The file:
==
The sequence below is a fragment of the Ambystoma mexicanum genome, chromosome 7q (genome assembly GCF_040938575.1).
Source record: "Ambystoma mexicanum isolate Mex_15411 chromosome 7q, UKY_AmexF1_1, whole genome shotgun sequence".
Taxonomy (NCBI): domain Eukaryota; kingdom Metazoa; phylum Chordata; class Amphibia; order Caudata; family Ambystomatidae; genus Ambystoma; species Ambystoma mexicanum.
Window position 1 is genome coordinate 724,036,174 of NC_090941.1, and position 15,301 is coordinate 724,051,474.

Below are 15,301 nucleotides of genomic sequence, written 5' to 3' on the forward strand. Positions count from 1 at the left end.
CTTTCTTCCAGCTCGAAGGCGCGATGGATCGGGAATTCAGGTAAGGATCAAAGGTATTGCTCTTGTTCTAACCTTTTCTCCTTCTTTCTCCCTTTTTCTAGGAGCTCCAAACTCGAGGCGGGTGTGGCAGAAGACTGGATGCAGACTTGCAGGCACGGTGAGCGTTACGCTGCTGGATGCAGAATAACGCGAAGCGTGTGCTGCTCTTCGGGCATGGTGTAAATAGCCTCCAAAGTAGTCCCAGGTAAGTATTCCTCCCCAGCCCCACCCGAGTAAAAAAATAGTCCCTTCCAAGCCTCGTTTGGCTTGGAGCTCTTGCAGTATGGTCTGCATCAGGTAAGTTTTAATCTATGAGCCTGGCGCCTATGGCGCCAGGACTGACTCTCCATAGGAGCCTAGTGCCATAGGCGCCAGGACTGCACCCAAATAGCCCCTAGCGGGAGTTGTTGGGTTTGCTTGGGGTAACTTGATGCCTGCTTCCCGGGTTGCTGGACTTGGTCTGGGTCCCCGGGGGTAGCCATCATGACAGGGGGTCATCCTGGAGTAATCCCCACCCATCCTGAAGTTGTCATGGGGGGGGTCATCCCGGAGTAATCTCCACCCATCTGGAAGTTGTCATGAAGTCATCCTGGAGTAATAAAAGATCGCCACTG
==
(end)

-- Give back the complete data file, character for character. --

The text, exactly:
The sequence below is a fragment of the Ambystoma mexicanum genome, chromosome 7q (genome assembly GCF_040938575.1).
Source record: "Ambystoma mexicanum isolate Mex_15411 chromosome 7q, UKY_AmexF1_1, whole genome shotgun sequence".
Taxonomy (NCBI): domain Eukaryota; kingdom Metazoa; phylum Chordata; class Amphibia; order Caudata; family Ambystomatidae; genus Ambystoma; species Ambystoma mexicanum.
Window position 1 is genome coordinate 724,036,174 of NC_090941.1, and position 15,301 is coordinate 724,051,474.

Below are 15,301 nucleotides of genomic sequence, written 5' to 3' on the forward strand. Positions count from 1 at the left end.
CTTTCTTCCAGCTCGAAGGCGCGATGGATCGGGAATTCAGGTAAGGATCAAAGGTATTGCTCTTGTTCTAACCTTTTCTCCTTCTTTCTCCCTTTTTCTAGGAGCTCCAAACTCGAGGCGGGTGTGGCAGAAGACTGGATGCAGACTTGCAGGCACGGTGAGCGTTACGCTGCTGGATGCAGAATAACGCGAAGCGTGTGCTGCTCTTCGGGCATGGTGTAAATAGCCTCCAAAGTAGTCCCAGGTAAGTATTCCTCCCCAGCCCCACCCGAGTAAAAAAATAGTCCCTTCCAAGCCTCGTTTGGCTTGGAGCTCTTGCAGTATGGTCTGCATCAGGTAAGTTTTAATCTATGAGCCTGGCGCCTATGGCGCCAGGACTGACTCTCCATAGGAGCCTAGTGCCATAGGCGCCAGGACTGCACCCAAATAGCCCCTAGCGGGAGTTGTTGGGTTTGCTTGGGGTAACTTGATGCCTGCTTCCCGGGTTGCTGGACTTGGTCTGGGTCCCCGGGGGTAGCCATCATGACAGGGGGTCATCCTGGAGTAATCCCCACCCATCCTGAAGTTGTCATGGGGGGGGTCATCCCGGAGTAATCTCCACCCATCTGGAAGTTGTCATGAAGTCATCCTGGAGTAATAAAAGATCGCCACTG